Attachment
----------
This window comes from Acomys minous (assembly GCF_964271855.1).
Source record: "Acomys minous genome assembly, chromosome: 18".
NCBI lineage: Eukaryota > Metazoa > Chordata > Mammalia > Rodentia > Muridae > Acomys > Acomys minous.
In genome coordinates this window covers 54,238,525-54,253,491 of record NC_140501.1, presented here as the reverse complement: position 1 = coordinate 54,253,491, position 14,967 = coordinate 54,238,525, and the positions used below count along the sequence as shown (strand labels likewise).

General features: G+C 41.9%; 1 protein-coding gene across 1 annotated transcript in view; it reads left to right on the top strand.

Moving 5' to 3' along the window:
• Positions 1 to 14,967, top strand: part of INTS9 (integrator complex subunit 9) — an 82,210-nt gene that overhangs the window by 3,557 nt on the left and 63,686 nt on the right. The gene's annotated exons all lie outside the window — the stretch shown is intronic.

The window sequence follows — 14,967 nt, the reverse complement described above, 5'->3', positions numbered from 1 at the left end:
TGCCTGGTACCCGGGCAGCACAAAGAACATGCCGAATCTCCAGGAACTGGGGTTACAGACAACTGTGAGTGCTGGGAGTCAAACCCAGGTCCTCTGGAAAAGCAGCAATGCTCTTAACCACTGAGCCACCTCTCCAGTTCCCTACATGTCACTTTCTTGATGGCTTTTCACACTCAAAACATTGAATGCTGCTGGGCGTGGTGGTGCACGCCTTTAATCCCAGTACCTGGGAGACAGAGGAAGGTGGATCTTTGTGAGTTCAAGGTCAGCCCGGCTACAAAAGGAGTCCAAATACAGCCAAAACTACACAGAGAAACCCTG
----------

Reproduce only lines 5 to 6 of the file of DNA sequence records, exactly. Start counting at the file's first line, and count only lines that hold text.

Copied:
General features: G+C 41.9%; 1 protein-coding gene across 1 annotated transcript in view; it reads left to right on the top strand.

Moving 5' to 3' along the window: